BMW introduces Intelligent Personal Assistant communications system

The BMW smart assistant, which responds to the prompt “Hey, BMW,” uses natural language understanding to help drivers and passengers intuitively interact with the vehicle.

As vehicles turn into computers on wheels, the way people interact with them is changing. Dashboard buttons and knobs are being replaced by high-definition, artificial intelligence-powered supercomputers.

On Thursday, BMW introduced Intelligent Personal Assistant, an AI-powered system to help drivers communicate with their cars as they do with their smartphones.

The always-on-call technology platform, expected to roll out next year, is an intelligent, digital character that can control vehicle settings, navigation and entertainment systems.

Rival Mercedes-Benz is debuting a similar AI-based assistant technology in its next-generation multimedia system. Mercedes-Benz User Experience, or MBUX will appear in the new A-class sedan this year.

Value creation in the auto industry is shifting from the powertrain to digital experiences in the car, Dieter May, BMW Group’s senior vice president of digital products, told Automotive News.

“With automated driving, this will accelerate because you have a lot of captive time in the car,” May said. “The interior of a car will totally change, and digital can provide great experiences there to differentiate the car versus competitors.”

In-vehicle concierge services save time and make the driving experience more convenient, said Brian Moody, analyst at Autotrader.

“Today, the real luxury in life is time and convenience,” Moody said.

‘Hey, BMW’

Advanced voice-recognition systems, cloud computing, AI technology and faster computing have made robust and full-featured infotainment systems possible.

The BMW smart assistant, which responds to the prompt “Hey, BMW,” uses natural language understanding to help drivers and passengers intuitively interact with the vehicle.

“We are not talking here about voice commands like you know from the past,” May said. “It’s building a digital character which you can interact with. The digital character … grows the more you use the car, the more you interact with BMW.”

The smart assistant learns driver setting preferences and can make a series of adjustments automatically based on nonspecific requests.

For instance, saying, ‘Hey, BMW, I feel tired” adjusts ambient lighting, music and temperature to keep the driver alert. Saying, “Hey, BMW, I’m cold” prompts the assistant to turn up the heat.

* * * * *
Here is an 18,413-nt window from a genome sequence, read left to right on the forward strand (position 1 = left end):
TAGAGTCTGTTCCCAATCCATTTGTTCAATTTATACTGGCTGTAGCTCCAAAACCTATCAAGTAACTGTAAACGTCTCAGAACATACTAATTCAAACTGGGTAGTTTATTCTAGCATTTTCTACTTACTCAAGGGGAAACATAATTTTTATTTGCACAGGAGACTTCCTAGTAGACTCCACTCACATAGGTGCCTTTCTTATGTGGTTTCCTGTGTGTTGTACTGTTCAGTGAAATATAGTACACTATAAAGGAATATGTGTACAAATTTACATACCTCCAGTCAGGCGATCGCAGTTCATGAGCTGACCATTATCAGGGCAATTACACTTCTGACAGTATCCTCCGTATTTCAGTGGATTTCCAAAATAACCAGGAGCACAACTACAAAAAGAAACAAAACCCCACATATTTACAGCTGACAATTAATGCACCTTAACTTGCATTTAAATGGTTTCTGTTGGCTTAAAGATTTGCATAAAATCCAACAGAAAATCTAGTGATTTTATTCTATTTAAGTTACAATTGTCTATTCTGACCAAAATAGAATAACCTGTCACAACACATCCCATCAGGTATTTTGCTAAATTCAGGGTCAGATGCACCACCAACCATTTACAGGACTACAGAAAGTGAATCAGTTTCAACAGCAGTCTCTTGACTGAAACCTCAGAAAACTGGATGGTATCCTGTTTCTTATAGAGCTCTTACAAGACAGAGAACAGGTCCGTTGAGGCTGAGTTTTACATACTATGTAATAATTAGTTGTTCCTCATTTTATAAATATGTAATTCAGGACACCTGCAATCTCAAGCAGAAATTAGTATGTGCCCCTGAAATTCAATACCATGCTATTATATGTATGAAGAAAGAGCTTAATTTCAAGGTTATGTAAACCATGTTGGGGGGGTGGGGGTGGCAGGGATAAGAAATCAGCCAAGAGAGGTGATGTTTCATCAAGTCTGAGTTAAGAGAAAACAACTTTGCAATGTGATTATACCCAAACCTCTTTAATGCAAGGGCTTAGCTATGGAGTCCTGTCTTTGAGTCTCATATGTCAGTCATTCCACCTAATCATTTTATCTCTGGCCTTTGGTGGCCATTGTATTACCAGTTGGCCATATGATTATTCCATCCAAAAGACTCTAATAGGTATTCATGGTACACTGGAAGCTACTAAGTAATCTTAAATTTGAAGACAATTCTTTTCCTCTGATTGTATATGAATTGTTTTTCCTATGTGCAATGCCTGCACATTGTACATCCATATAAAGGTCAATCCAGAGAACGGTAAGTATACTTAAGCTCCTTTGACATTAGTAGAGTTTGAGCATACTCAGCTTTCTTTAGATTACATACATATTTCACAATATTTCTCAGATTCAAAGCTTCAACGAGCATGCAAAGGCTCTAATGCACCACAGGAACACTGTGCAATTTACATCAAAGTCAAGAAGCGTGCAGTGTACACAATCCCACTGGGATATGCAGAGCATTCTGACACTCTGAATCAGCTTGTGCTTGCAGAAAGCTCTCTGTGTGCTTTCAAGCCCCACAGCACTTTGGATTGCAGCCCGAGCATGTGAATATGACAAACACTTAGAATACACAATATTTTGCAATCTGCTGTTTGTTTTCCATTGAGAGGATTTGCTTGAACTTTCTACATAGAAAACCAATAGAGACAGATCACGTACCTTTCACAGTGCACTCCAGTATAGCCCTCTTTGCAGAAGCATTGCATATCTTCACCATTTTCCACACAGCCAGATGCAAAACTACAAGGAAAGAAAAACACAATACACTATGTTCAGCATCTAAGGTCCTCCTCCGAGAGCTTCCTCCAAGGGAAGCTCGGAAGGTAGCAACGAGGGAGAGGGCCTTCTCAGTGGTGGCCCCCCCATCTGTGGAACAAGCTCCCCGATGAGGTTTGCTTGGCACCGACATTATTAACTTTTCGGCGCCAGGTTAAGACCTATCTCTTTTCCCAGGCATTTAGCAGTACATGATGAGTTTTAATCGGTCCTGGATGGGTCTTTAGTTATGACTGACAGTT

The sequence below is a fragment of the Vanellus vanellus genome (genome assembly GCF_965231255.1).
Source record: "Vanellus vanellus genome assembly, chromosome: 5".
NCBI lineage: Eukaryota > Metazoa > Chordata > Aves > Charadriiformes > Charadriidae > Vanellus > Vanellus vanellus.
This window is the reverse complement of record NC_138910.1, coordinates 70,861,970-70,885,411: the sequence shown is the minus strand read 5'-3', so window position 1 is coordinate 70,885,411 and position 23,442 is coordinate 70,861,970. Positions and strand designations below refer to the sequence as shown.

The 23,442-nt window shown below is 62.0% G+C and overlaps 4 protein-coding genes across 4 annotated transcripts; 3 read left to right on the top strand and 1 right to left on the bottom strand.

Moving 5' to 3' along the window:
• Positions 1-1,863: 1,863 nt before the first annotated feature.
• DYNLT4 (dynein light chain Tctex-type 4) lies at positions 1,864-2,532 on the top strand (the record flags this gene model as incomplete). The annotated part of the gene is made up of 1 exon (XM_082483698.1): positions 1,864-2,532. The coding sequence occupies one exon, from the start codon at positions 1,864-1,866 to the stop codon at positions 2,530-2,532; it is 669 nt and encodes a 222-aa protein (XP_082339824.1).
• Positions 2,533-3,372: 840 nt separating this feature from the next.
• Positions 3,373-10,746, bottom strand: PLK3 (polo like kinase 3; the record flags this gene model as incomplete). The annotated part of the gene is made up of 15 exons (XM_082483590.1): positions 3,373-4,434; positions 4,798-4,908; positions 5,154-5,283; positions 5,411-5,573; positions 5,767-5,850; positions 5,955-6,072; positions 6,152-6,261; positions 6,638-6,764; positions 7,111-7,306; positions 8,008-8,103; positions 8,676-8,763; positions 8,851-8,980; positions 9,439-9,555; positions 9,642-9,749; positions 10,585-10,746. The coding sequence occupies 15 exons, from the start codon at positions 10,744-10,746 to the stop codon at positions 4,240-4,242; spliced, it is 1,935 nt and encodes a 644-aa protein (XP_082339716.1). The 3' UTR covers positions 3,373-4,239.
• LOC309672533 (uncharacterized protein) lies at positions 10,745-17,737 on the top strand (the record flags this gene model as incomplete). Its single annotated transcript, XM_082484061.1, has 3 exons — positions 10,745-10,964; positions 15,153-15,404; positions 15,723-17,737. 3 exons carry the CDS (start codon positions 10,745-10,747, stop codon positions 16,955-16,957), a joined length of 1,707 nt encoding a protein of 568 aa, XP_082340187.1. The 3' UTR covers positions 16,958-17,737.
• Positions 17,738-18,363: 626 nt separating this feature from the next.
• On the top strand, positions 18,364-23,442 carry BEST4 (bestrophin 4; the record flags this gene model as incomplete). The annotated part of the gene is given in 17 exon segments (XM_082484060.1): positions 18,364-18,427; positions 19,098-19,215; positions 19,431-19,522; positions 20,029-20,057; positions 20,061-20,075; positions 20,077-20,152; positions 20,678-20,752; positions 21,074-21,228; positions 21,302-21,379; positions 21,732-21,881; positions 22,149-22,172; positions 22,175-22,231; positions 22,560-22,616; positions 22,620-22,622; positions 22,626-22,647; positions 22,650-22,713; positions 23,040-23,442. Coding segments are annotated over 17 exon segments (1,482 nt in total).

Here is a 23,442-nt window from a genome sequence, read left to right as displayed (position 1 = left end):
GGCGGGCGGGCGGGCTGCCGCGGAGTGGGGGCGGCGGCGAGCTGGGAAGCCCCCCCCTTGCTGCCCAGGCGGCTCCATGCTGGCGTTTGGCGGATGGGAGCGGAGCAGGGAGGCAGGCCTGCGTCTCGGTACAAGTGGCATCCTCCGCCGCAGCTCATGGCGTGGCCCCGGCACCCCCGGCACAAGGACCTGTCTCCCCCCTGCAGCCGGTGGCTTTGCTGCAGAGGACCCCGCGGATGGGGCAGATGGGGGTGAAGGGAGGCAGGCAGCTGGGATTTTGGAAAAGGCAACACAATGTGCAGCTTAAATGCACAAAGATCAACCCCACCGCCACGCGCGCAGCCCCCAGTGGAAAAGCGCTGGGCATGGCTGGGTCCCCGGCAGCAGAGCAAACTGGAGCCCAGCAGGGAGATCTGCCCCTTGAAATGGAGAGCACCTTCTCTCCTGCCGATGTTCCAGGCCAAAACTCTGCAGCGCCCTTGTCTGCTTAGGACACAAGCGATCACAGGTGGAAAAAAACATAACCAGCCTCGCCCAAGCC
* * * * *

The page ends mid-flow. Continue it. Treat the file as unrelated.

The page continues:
The technology serves as a productivity tool — predicting travel routes based on time of day; syncing with appointment calendars to offer directions to the next meeting; and integrating with Microsoft Office 365 to read emails.

The assistant doubles as a voice-activated manual, educating drivers about vehicle features and functionality.

“In most premium cars, you have so many functionalities that customers don’t know what they have available,” May said.

Over time, the assistant will offer fuel-saving driving tips; deliver alerts, such as low tire pressure warnings; send service appointment reminders and even schedule the service.

The Intelligent Personal Assistant will be offered for models featuring the new BMW iDrive 7.0 and as part of the Live Cockpit Professional.

Controlling the driving experience

Technology is fueling auto sales, especially among younger consumers.

Half, or more, of drivers are willing to sacrifice on vehicle color, style and brand to get the latest technology, while a third would even sacrifice safety, according to a 2017 survey by Cox Automotive.

It’s no longer about features on a spec sheet, Autotrader’s Moody said.

“The real differentiator is about the experience; it’s about saving time; it’s about convenience,” he said.

Developing infotainment platforms in-house, rather than relying solely on third-party services such as Apple CarPlay and Android Auto, gives automakers better control of the product development cycle and allows for deeper integration with the vehicle.

It also provides crucial user data that automakers would not have access to with third-party systems.

Understanding what people are doing in the vehicle provides automakers opportunities to create revenue streams and improve the user experience, said Sam Abuelsamid, senior analyst with Navigant Research.

Smart infotainment systems are revenue streams for automakers, creating a marketplace for third-party apps and services that, for instance, allow drivers to find parking or pay for a gasoline fill-up.

“Whoever owns the platform can skim a percentage off the top,” Abuelsamid said. “Those nickel and dimes eventually add up to real money.”

You can reach Urvaksh Karkaria at ukarkaria@crain.com.


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